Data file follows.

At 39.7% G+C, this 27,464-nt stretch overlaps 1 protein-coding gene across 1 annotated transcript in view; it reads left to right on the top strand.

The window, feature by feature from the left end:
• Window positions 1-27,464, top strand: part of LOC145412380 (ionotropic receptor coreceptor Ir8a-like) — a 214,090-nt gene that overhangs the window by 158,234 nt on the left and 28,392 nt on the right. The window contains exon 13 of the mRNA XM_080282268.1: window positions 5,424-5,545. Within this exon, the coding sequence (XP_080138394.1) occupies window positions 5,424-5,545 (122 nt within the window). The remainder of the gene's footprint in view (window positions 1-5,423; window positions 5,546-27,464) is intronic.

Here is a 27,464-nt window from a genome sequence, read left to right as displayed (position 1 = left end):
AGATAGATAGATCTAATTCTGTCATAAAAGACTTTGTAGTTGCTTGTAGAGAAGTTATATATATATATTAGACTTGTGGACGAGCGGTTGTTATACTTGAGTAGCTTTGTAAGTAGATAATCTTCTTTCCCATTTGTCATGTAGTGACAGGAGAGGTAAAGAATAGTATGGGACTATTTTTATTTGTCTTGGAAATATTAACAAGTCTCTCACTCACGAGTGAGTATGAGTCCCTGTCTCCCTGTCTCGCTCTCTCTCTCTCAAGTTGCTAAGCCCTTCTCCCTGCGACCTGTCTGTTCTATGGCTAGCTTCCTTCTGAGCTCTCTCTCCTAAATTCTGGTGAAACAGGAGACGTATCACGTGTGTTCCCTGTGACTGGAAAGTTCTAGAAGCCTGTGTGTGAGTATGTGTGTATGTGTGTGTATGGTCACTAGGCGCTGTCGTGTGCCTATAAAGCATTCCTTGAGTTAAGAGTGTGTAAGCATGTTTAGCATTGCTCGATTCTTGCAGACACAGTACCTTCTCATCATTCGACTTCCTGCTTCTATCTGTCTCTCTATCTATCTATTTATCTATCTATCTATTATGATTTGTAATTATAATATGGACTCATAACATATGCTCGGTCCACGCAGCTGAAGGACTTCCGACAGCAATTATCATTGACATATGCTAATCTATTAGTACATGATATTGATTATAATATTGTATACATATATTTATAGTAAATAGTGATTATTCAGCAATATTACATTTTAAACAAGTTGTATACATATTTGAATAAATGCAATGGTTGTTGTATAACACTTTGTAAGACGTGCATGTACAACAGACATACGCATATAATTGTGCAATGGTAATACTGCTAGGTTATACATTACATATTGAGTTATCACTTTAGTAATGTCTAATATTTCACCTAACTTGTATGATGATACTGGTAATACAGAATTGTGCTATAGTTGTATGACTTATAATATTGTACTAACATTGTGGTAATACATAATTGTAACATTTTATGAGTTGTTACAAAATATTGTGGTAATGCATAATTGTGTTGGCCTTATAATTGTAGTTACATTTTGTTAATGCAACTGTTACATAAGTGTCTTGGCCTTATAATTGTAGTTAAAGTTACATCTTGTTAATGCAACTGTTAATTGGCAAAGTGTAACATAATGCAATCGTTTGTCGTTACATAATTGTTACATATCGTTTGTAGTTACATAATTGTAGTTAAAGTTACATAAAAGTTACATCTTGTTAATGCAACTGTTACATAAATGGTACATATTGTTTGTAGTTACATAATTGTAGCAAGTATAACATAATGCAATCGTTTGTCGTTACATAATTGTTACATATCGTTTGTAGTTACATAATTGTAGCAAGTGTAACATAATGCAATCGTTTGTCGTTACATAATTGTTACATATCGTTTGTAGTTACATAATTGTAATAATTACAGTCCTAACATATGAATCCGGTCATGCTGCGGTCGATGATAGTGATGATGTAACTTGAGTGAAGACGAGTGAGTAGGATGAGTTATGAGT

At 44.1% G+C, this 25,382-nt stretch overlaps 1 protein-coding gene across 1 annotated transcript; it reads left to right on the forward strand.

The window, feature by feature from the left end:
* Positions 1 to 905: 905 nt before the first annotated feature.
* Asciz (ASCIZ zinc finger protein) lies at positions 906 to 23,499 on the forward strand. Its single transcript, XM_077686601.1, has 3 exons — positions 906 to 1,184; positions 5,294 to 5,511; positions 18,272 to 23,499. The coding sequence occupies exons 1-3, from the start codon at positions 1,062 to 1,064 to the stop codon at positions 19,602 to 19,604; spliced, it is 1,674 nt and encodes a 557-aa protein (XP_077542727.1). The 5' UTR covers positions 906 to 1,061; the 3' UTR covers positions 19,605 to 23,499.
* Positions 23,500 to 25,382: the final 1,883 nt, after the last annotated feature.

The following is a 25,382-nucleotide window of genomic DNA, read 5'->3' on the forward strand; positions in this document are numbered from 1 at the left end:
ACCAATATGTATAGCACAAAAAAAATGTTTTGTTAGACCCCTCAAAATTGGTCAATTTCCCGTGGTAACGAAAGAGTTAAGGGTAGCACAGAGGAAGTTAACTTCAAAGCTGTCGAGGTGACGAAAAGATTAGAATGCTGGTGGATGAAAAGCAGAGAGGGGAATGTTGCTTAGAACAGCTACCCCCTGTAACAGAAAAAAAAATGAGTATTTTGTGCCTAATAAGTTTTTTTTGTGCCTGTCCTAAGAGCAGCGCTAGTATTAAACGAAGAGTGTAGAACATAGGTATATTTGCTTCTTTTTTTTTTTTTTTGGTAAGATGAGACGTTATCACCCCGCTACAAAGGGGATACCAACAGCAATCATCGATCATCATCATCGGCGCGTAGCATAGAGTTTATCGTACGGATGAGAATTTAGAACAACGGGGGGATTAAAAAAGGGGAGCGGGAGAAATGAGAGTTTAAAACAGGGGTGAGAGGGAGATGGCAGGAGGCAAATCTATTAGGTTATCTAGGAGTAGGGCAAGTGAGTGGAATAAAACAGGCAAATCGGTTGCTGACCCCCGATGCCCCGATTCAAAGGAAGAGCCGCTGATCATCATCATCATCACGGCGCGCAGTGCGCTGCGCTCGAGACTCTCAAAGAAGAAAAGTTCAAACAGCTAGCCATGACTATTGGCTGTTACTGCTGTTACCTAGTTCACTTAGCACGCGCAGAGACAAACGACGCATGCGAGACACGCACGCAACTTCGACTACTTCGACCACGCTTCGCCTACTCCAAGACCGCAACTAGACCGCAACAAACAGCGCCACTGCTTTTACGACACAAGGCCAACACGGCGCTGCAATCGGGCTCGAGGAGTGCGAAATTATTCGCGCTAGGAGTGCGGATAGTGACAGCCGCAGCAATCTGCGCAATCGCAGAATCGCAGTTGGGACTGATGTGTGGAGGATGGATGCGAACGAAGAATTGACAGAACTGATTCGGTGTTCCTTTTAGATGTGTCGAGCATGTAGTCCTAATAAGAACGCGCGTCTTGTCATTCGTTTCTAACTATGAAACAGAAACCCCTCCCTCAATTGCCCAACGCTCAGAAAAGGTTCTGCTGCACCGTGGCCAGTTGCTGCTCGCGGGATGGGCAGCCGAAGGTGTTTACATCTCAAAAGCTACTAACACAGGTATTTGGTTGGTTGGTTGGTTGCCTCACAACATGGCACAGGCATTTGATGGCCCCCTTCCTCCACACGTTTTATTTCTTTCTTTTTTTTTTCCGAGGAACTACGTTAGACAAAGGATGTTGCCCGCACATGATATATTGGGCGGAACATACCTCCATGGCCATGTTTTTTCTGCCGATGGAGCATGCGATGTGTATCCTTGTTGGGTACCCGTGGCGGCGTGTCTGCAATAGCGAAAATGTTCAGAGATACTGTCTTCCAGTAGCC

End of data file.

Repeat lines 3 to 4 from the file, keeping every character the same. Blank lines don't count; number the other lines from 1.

• Window positions 1-27,464, top strand: part of LOC145412380 (ionotropic receptor coreceptor Ir8a-like) — a 214,090-nt gene that overhangs the window by 158,234 nt on the left and 28,392 nt on the right. The window contains exon 13 of the mRNA XM_080282268.1: window positions 5,424-5,545. Within this exon, the coding sequence (XP_080138394.1) occupies window positions 5,424-5,545 (122 nt within the window). The remainder of the gene's footprint in view (window positions 1-5,423; window positions 5,546-27,464) is intronic.

Here is a 27,464-nt window from a genome sequence, read left to right as displayed (position 1 = left end):